Eighteen-year-old Annie Winters can barely run a mile without wheezing. Still, she’s training to run the Music City Marathon in seven short months. Running is so not her thing, but she has to finish what her boyfriend started… before he died.

Annie feels guilt that she’s still alive and blames herself for his death; she has to do this to honor him – running a marathon was his dream. Plus training gives her something to do, it’s a distraction. So is Jeremiah Brown. 

He’s an adrenaline junkie who runs marathons backwards. He flirts with Annie on the trails and it makes her feel alive and happy and guilty all at the same time. She wants to both race into his arms and sprint in the opposite direction – because loving is a risk she’s not sure she’s ready to take again…

Are you as psyched as we are?!

Be sure to add Breathe, Annie, Breathe to your reading list and stay up to date with Miranda’s work on Twitter and her website!

Now we just have to sit around and wait until July….

(In the meantime, take a visit to Hundred Oaks and check out Miranda’s latest: Racing Savannah! It’s so so so good!)

Estelle: Things I Can’t Forget by Miranda Kenneally

Things I Can't Forget by Miranda KenneallyThings I Can’t Forget by Miranda Kenneally ( tweet | web)
Part of the Hundred Oaks series (but can be read as a standalone)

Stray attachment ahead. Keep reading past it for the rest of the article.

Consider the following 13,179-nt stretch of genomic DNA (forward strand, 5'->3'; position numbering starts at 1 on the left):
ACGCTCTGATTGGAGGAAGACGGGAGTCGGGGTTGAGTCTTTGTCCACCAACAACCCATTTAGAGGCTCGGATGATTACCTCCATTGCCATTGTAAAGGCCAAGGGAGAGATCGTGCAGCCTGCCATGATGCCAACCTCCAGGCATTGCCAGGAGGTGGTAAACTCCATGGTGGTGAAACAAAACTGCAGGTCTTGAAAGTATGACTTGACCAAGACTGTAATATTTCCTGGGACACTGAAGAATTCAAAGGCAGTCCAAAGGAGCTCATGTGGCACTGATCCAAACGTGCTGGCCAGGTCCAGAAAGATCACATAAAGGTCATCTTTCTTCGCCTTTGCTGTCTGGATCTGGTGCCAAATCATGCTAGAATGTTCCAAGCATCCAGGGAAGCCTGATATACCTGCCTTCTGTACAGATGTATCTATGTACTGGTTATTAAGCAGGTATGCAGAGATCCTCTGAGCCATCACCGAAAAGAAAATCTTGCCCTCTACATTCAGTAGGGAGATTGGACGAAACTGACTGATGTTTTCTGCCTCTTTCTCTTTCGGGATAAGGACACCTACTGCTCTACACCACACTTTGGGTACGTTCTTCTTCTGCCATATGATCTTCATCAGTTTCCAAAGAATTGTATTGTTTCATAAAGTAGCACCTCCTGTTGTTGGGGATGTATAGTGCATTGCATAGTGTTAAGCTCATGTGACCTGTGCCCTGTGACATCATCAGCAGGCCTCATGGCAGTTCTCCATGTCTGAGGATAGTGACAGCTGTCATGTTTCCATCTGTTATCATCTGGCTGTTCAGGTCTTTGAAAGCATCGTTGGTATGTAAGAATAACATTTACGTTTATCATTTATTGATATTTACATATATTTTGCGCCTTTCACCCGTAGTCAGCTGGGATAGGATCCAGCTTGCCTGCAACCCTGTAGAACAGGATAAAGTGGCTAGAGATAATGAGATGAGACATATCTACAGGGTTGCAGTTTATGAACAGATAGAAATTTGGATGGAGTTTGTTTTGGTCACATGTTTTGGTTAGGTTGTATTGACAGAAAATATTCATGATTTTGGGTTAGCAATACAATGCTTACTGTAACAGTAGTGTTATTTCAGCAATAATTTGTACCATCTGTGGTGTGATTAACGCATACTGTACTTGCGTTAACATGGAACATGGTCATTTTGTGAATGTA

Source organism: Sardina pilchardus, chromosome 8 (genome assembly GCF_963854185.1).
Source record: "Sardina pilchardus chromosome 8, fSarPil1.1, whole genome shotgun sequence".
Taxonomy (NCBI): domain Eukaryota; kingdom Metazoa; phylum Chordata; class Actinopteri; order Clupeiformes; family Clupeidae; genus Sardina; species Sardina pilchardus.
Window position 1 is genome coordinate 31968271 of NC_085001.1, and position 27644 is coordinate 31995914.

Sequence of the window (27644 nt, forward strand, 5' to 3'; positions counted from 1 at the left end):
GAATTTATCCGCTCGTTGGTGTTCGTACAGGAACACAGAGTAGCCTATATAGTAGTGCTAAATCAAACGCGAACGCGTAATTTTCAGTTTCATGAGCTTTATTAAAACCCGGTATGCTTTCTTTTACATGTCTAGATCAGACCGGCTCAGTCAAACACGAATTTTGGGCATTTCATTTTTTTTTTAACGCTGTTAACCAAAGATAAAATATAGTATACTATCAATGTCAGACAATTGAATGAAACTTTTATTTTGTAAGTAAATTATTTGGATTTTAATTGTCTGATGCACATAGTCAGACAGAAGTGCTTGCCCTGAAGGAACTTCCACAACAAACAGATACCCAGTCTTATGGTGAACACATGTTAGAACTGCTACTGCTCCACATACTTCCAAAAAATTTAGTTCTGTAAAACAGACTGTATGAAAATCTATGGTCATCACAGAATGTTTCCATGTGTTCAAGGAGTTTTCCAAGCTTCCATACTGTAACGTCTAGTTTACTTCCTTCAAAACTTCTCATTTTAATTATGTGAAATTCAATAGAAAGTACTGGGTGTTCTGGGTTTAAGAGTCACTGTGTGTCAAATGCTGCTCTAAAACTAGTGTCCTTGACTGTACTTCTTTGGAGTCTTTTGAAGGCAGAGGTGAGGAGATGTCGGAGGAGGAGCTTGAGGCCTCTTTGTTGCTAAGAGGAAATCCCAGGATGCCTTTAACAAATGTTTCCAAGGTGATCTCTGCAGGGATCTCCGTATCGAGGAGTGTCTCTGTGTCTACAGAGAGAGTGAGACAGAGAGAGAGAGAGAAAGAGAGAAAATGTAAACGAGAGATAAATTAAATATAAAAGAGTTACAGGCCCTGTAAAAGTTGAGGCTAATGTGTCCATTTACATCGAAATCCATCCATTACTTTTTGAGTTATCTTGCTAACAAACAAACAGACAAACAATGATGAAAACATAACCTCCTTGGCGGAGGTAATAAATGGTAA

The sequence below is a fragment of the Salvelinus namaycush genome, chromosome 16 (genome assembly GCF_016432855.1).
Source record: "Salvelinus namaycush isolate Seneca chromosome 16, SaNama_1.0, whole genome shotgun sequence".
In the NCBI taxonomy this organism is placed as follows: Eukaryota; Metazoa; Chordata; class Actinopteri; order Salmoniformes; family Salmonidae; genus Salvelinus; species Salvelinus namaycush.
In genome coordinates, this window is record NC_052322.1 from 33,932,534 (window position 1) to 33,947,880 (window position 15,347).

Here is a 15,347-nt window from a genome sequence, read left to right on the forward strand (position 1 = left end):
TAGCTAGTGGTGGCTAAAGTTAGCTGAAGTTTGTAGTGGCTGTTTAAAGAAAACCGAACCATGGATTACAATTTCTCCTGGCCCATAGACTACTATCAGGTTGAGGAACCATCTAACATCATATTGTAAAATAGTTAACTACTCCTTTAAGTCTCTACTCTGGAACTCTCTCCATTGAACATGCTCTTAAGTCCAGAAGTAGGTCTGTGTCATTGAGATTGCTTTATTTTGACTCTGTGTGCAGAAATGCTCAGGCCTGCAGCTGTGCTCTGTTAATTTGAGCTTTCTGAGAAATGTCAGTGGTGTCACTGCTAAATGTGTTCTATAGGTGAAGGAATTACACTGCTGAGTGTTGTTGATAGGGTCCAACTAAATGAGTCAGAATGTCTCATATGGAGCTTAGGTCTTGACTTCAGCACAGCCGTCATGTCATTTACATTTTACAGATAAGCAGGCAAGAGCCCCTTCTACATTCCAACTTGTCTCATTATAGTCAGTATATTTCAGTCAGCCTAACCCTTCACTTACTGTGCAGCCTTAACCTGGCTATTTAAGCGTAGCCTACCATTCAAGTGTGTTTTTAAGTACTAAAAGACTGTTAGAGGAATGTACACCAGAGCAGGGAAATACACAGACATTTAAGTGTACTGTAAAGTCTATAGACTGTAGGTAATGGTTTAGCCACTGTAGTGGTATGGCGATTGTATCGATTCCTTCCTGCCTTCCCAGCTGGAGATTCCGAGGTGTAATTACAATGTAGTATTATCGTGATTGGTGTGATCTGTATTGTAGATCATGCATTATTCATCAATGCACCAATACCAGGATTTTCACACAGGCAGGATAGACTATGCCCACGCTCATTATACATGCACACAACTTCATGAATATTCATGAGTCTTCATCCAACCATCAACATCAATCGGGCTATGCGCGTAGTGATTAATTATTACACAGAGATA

Publication Date: March 1, 2013
Publisher: SourceBooks Fire
Pages: 304
Target audience: Young adult
Keywords: religion, choices, friendship, romance, summer
Format read: ARC won from a contest held by the author. (Thank you!!)

Summary: A counselor at camp this summer, Kate is hoping to use her time in the great outdoors to draw and get over the huge event from the last few months that has changed her life and gone against everything she believes in. When a guy from her past, a fellow camper from childhood who gave her her first kiss, returns to camp as a counselor too… her beliefs are once again tested when she realizes he actually likes her. But what if she doesn’t like herself much?

Ahh, it’s nice to be welcomed back to Hundred Oaks.

Take in the usual scenery (good-looking boys), meet up with some old friends (Jordan and Parker sightings!), and get to know the latest strong female character to take centerstage. In Things I Can’t Forget, our characters have just graduated high school and are jumping into their last summer before college. Kate, armed with her sketchbook, is off to Cumberland Creek Summer Camp as the arts and crafts counselor. While she hoped to be there enjoying the wilderness with her best friend, Emily, the last few months of her high school career have been anything but predictable.